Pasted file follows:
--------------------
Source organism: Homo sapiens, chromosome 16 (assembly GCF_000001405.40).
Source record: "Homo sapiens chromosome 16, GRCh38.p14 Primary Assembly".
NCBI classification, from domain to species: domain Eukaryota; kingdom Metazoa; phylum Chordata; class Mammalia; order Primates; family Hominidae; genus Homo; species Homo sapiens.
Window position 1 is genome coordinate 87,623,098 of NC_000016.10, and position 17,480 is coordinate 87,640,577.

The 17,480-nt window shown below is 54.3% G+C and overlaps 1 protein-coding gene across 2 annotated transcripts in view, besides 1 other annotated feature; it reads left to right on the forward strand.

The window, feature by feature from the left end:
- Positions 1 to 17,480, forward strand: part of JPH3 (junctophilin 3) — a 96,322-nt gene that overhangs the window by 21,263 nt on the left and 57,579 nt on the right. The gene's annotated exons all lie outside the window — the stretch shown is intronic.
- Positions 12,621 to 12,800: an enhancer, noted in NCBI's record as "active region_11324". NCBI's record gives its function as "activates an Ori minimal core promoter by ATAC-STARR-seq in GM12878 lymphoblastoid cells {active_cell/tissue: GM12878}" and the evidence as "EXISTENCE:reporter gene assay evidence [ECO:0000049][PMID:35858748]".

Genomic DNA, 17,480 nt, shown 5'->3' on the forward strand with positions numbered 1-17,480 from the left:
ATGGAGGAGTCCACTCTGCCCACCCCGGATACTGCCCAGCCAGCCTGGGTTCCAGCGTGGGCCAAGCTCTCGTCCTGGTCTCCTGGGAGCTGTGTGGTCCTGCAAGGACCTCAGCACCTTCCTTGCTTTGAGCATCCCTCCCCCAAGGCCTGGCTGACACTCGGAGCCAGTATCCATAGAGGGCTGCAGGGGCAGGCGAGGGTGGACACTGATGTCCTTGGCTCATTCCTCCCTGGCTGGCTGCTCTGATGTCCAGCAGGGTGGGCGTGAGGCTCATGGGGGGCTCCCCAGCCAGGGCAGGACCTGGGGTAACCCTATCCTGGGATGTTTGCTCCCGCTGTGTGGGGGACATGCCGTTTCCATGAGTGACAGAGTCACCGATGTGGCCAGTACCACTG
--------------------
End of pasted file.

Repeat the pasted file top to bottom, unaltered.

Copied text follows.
Source organism: Homo sapiens, chromosome 16 (assembly GCF_000001405.40).
Source record: "Homo sapiens chromosome 16, GRCh38.p14 Primary Assembly".
NCBI classification, from domain to species: domain Eukaryota; kingdom Metazoa; phylum Chordata; class Mammalia; order Primates; family Hominidae; genus Homo; species Homo sapiens.
Window position 1 is genome coordinate 87,623,098 of NC_000016.10, and position 17,480 is coordinate 87,640,577.

The 17,480-nt window shown below is 54.3% G+C and overlaps 1 protein-coding gene across 2 annotated transcripts in view, besides 1 other annotated feature; it reads left to right on the forward strand.

The window, feature by feature from the left end:
- Positions 1 to 17,480, forward strand: part of JPH3 (junctophilin 3) — a 96,322-nt gene that overhangs the window by 21,263 nt on the left and 57,579 nt on the right. The gene's annotated exons all lie outside the window — the stretch shown is intronic.
- Positions 12,621 to 12,800: an enhancer, noted in NCBI's record as "active region_11324". NCBI's record gives its function as "activates an Ori minimal core promoter by ATAC-STARR-seq in GM12878 lymphoblastoid cells {active_cell/tissue: GM12878}" and the evidence as "EXISTENCE:reporter gene assay evidence [ECO:0000049][PMID:35858748]".

Genomic DNA, 17,480 nt, shown 5'->3' on the forward strand with positions numbered 1-17,480 from the left:
ATGGAGGAGTCCACTCTGCCCACCCCGGATACTGCCCAGCCAGCCTGGGTTCCAGCGTGGGCCAAGCTCTCGTCCTGGTCTCCTGGGAGCTGTGTGGTCCTGCAAGGACCTCAGCACCTTCCTTGCTTTGAGCATCCCTCCCCCAAGGCCTGGCTGACACTCGGAGCCAGTATCCATAGAGGGCTGCAGGGGCAGGCGAGGGTGGACACTGATGTCCTTGGCTCATTCCTCCCTGGCTGGCTGCTCTGATGTCCAGCAGGGTGGGCGTGAGGCTCATGGGGGGCTCCCCAGCCAGGGCAGGACCTGGGGTAACCCTATCCTGGGATGTTTGCTCCCGCTGTGTGGGGGACATGCCGTTTCCATGAGTGACAGAGTCACCGATGTGGCCAGTACCACTG